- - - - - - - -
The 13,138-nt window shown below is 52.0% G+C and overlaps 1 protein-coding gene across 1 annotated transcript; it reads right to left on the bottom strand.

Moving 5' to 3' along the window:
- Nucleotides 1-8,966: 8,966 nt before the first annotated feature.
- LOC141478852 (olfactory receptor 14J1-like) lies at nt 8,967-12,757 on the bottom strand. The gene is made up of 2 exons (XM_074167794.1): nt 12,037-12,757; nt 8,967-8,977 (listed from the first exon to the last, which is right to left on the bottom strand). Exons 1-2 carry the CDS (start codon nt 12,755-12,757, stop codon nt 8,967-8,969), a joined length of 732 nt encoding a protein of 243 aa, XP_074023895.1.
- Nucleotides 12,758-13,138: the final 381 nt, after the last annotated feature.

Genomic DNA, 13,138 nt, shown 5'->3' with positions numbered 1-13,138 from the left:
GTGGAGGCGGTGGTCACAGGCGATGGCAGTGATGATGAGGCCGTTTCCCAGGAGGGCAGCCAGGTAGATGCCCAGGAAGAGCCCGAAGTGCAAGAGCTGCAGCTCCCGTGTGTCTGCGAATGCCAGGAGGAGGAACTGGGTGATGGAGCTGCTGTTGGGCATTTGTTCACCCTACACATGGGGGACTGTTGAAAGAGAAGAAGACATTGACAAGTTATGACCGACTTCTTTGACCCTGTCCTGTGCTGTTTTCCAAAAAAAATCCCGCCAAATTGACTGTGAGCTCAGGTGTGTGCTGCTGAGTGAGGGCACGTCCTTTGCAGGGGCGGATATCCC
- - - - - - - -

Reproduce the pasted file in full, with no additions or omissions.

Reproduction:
The 13,138-nt window shown below is 52.0% G+C and overlaps 1 protein-coding gene across 1 annotated transcript; it reads right to left on the bottom strand.

Moving 5' to 3' along the window:
- Nucleotides 1-8,966: 8,966 nt before the first annotated feature.
- LOC141478852 (olfactory receptor 14J1-like) lies at nt 8,967-12,757 on the bottom strand. The gene is made up of 2 exons (XM_074167794.1): nt 12,037-12,757; nt 8,967-8,977 (listed from the first exon to the last, which is right to left on the bottom strand). Exons 1-2 carry the CDS (start codon nt 12,755-12,757, stop codon nt 8,967-8,969), a joined length of 732 nt encoding a protein of 243 aa, XP_074023895.1.
- Nucleotides 12,758-13,138: the final 381 nt, after the last annotated feature.

Genomic DNA, 13,138 nt, shown 5'->3' with positions numbered 1-13,138 from the left:
GTGGAGGCGGTGGTCACAGGCGATGGCAGTGATGATGAGGCCGTTTCCCAGGAGGGCAGCCAGGTAGATGCCCAGGAAGAGCCCGAAGTGCAAGAGCTGCAGCTCCCGTGTGTCTGCGAATGCCAGGAGGAGGAACTGGGTGATGGAGCTGCTGTTGGGCATTTGTTCACCCTACACATGGGGGACTGTTGAAAGAGAAGAAGACATTGACAAGTTATGACCGACTTCTTTGACCCTGTCCTGTGCTGTTTTCCAAAAAAAATCCCGCCAAATTGACTGTGAGCTCAGGTGTGTGCTGCTGAGTGAGGGCACGTCCTTTGCAGGGGCGGATATCCC